The yellow fever virus and COVID-19 are spread differently, so loving one’s neighbor takes a different form in each case. Our virus spreads with lightening rapidity through personal contact, hence quarantine, social distancing, mask wearing, and hand washing are the necessary expressions of love. Yellow fever is carried by a mosquito. Tragically this was unknown until 1900. Contact with the sick did not spread it; and the quarantines that were imposed were useless. They needed improved sanitation and mosquito control.
Yet in exhausting and ghastly conditions, these saints of Memphis gave comfort to others. St. Paul speaks of this dynamic of consolation, one that passes from God to us, and then through us, to others. We heard it as our first reading: “Blessed be the God and Father of our Lord Jesus Christ, the Father of mercies and the God of all consolation, who consoles us in all our affliction, so that we may be able to console those who are in any affliction with the consolation with which we ourselves are consoled by God. For just as the sufferings of Christ are abundant for us, so also is our consolation abundant through Christ” (2 Cor.1:3-5). The saints of Memphis knew the suffering of Christ, and they knew the consolation of Christ, and they passed it on to the sick and the dying. They were spiritually sustained in their work by daily Morning Prayer at the cathedral and regular celebrations there of the Holy Eucharist. Constance’s last ecstatic words were: “Alleluia Osanna.”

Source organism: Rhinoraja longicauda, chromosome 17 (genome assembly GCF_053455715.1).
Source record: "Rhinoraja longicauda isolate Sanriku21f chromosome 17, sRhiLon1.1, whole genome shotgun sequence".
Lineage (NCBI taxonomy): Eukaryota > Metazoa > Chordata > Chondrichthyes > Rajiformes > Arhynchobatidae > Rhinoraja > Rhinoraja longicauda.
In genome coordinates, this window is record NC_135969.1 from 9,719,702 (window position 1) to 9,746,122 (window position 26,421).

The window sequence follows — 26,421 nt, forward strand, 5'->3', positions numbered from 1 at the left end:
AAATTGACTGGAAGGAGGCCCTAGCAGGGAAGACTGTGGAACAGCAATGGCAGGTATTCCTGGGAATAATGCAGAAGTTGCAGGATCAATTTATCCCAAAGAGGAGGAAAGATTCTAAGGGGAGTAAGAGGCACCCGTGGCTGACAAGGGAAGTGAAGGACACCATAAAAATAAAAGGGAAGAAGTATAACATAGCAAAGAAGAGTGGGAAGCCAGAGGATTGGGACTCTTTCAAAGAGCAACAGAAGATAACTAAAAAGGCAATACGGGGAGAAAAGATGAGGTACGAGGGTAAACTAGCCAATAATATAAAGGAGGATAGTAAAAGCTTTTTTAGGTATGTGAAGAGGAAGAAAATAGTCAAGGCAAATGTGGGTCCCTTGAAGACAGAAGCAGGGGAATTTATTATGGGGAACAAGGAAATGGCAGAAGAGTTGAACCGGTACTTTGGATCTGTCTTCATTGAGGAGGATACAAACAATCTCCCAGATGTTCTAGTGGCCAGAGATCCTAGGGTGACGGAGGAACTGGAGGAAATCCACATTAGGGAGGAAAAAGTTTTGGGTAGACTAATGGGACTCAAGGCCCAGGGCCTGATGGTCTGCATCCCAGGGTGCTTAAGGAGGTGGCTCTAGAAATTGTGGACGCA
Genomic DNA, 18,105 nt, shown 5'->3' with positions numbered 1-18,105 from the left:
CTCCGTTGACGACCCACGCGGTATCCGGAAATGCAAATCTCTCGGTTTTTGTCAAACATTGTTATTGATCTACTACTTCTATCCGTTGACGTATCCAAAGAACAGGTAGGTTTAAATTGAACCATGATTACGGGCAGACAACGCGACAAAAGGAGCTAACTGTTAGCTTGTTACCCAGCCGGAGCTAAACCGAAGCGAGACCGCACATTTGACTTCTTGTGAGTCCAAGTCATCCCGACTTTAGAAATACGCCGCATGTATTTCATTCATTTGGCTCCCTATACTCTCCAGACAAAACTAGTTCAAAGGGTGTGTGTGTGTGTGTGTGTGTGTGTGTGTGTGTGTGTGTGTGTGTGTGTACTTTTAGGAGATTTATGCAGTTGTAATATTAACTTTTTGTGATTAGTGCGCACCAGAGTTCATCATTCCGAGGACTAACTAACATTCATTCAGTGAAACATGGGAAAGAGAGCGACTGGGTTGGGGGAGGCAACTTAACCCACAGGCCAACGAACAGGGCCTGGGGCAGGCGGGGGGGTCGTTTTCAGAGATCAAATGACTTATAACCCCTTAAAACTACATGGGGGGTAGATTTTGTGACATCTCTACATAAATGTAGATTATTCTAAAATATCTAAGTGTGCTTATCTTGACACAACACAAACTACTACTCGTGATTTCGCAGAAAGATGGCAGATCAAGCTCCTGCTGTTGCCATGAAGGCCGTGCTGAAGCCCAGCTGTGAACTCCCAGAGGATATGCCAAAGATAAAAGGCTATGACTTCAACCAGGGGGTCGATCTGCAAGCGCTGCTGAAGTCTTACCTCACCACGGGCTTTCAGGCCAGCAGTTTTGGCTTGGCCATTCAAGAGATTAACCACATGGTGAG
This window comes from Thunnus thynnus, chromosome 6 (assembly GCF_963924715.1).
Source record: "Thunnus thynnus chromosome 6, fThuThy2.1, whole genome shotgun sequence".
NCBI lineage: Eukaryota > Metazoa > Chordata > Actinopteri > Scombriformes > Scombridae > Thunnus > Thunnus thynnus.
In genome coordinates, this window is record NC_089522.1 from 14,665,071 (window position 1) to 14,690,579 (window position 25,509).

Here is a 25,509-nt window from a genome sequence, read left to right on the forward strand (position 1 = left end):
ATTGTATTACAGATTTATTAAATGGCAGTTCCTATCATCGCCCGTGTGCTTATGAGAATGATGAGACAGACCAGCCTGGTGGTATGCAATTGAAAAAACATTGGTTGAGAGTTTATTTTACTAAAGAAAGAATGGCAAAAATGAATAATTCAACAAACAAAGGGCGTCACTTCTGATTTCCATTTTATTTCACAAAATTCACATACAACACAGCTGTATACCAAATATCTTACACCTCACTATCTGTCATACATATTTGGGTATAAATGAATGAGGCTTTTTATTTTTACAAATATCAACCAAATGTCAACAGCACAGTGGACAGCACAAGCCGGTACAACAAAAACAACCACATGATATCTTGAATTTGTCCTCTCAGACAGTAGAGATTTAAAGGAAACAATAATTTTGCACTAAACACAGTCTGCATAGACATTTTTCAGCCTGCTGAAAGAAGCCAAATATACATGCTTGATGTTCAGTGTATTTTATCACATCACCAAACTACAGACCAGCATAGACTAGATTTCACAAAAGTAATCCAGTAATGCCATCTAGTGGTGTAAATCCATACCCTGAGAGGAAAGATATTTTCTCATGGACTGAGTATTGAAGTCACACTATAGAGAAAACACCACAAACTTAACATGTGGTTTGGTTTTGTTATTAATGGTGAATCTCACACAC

Yet there is still more. Our gospel reading from John takes place in Jerusalem after the triumphal entry on Palm Sunday; in other words, just a few days before Jesus’ passion and death. Some Greeks approach Philip with a request: “We wish to see Jesus.” Jesus honors this request by announcing an imminent revelation of himself. Throughout the Fourth Gospel Jesus has said repeatedly that his hour has not yet come. Now for the first time he declares: “The hour has come for the Son of man to be glorified.” But how is this to happen? It is by the deeply paradoxical movement into death towards life: “Unless a grain of wheat falls into the earth and dies, it remains just a single grain; but if it dies, it bears much fruit.” How do we see Jesus? Sister Hughetta answered this for herself when she wrote: “It is a wondrous happiness to be so near our Lord in his suffering now.” She saw the suffering Jesus in the suffering sick and dying—men, women, and children, most of them very poor. And they encountered the compassion of Christ in her, whether they could name it or not. It was—and is, all Jesus—in them, in us, a love poured forth from the superabundant compassion of God.